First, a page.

No other social networking site has gotten as much hype in the past few months as Twitter. Time magazine  recently proclaimed that Twitter is going to change the way we live. Really? It does provide real-time insight and updates from anyone we care to “follow.” And it satisfies our innate desire to stay connected. Even if that “connection” means learning your friend is late for work or that his dog snores at night.
In the first five months of 2009, Twitter gained the type of hockey-stick growth  that gets any marketer’s attention. Everyone was talking about the newest , hanging on every 140-character tweet from Ashton/Oprah/CNN, driving huge growth in Twitter’s user base and 19 million unique U.S. visitors per month.
In recent weeks, however, a few studies have come out suggesting Twitter’s popularity may be difficult to sustain. Compete  recently posted their May, 2009 statistics, showing only a 1.4% growth in unique visitors. This compares to Facebook, where traffic to the main site increased 8% in the same period. The Compete data came on the heels of a study from Nielsen  which found a 40% retention rate. 60% of Twitter users create a profile, make at least one update, and then go silent after one month.
Twitter’s astronomical growth wasn’t gong to continue forever. What may be most troubling, however, was a report in Harvard Business Review . Researchers there analyzed data from over 300,000 users in a one-month period and found that 10% of the audience was generating over 90% of the “tweets.” And median number of lifetime tweets per user? One.
Does this mean the sky is beginning to fall in Twitterville?
Certainly not for social media pundits, authors, consultants, entertainers, and pro athletes. They are signing up for Twitter in droves, and Twitter recently announced a new service  to verify the identities of celebrity profiles. Twitter seems to have a growing collection of “power twitterers” – the 10% of users generating 90% of the content. Under this scenario, Twitter seems to be less about connecting with friends and more about building a real-time PR and information channel. This doesn’t mean Twitter is losing its mainstream appeal. But it does suggest Twitter will never achieve mainstream participation. Most visitors to the site seem content to remain as Twitter lurkers rather than active participants in the dialogue.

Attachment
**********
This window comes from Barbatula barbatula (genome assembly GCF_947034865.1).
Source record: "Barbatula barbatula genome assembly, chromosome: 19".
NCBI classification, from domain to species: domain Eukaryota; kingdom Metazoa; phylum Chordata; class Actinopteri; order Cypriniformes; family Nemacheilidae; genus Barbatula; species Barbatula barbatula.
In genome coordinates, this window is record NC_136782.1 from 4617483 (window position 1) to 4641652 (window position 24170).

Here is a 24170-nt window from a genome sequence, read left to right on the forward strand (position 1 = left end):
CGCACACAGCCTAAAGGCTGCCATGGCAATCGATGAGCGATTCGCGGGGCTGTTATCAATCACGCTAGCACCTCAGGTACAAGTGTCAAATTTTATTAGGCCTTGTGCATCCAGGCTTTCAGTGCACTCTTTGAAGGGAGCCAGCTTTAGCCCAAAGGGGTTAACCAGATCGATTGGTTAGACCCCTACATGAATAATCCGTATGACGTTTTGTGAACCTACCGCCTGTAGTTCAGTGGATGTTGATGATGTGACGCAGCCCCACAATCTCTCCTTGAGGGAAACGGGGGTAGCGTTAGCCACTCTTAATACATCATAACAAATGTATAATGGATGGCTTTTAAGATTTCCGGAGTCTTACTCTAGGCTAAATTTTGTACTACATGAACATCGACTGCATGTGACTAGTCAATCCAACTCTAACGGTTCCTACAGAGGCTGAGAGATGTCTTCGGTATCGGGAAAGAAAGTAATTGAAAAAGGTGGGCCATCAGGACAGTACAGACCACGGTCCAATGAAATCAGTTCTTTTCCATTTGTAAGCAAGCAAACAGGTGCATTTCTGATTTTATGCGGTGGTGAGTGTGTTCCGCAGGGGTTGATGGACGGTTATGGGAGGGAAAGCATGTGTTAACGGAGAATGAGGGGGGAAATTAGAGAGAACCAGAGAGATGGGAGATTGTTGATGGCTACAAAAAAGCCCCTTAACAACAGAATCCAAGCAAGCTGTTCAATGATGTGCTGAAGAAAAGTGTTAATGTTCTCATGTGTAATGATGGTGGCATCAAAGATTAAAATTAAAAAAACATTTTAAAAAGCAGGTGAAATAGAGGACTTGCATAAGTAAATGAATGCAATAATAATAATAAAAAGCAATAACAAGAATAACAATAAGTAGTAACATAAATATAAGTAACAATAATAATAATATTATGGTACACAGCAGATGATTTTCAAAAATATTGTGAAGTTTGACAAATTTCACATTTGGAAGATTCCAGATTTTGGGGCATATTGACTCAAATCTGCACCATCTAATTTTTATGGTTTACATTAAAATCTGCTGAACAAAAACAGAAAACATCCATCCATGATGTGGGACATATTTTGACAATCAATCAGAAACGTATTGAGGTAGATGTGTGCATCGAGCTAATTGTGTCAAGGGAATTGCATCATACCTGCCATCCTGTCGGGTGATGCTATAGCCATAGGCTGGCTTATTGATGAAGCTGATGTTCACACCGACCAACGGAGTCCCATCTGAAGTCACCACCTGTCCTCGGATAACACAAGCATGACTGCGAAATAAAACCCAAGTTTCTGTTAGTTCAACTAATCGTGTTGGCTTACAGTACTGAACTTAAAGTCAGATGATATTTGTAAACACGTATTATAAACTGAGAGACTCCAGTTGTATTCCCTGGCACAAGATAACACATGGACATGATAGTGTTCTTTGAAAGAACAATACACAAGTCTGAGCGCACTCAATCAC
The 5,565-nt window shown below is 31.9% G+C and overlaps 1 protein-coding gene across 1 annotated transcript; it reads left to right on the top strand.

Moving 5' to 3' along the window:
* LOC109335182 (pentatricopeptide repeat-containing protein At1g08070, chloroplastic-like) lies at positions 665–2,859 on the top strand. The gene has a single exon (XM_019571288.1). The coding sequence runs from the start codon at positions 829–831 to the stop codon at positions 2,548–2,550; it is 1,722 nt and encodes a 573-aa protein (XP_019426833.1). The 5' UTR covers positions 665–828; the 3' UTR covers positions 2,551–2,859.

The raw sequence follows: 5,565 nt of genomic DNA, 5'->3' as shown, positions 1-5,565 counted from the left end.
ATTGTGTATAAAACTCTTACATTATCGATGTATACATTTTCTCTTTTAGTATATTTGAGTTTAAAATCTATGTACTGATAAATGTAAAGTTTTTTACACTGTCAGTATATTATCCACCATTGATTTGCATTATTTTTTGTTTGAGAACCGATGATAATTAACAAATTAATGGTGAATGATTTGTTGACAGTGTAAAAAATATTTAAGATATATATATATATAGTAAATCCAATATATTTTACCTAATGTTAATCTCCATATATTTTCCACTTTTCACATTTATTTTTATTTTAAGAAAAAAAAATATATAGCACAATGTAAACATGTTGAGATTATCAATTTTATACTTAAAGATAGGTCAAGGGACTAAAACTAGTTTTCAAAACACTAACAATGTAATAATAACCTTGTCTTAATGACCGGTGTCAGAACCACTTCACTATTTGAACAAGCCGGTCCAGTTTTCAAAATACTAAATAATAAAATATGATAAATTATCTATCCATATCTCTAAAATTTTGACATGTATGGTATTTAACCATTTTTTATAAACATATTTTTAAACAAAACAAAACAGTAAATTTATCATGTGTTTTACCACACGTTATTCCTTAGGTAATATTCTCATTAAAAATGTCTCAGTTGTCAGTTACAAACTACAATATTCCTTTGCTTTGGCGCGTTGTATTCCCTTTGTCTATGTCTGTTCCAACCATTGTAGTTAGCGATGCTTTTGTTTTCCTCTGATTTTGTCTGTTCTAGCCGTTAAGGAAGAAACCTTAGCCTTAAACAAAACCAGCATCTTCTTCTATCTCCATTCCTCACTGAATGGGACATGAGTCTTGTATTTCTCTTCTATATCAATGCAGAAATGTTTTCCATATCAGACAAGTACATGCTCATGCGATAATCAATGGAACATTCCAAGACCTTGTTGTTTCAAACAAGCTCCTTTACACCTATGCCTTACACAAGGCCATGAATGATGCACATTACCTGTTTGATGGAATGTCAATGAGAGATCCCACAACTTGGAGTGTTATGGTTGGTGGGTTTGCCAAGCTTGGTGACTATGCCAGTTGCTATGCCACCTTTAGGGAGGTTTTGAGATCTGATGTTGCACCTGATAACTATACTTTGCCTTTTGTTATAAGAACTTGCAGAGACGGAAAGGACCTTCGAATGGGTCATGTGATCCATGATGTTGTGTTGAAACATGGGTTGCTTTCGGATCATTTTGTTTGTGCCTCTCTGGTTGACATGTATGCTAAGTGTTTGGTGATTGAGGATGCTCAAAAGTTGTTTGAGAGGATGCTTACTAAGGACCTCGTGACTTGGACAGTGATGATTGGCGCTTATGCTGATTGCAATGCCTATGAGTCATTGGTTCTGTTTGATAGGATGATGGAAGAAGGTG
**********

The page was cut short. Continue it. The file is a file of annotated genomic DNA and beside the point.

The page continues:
So Twitter’s growth and largest monetization opportunity will come from those individuals with an opinion to share and a reasonably well-developed network of social/professional contacts or fans. This seems to be in sharp contrast to Facebook, where the growth has largely been the organic result of everyday people actually looking to connect with one another. Humans can only process so much input from so many people from so many different facets of our life. Eventually the steady stream of tweets on top of our e-mails, IM messages, Facebook updates, text messages, in-person conversations and phone calls becomes too much to process. We expend so much energy “connecting” we can’t get anything done, activating our “fight or flight” response. Without a viable fight-back alternative (short of chucking your computer and smart phone out the window), most users just flee the scene.
Twitter’s hockey-stick growth is certainly impressive, but it seems the buzz around Twitter was generated by the “non-everyday” people who can create widespread interest in new technology. Twitter seems perfectly suited to anyone looking to share (read: promote) their opinions, insights, rants, agenda, or content. It’s not about fostering connections, it’s about generating publicity. Journalists, writers, bloggers, media, politicians, and celebrities – those that are in the business of making, reporting, or commenting on the news thrive on Twitter and likely make up most of the 10% power twitters. And with so many influential people promoting Twitter through all forms of traditional media, its popularity becomes a self-fulfilling prophecy.
Naturally, everyone else checked out Twitter just to see what all the fuss is about. And after getting their fill of promotional messages and updates on what their friend had for dinner, the data would suggest that fewer and fewer are finding a good reason to stay.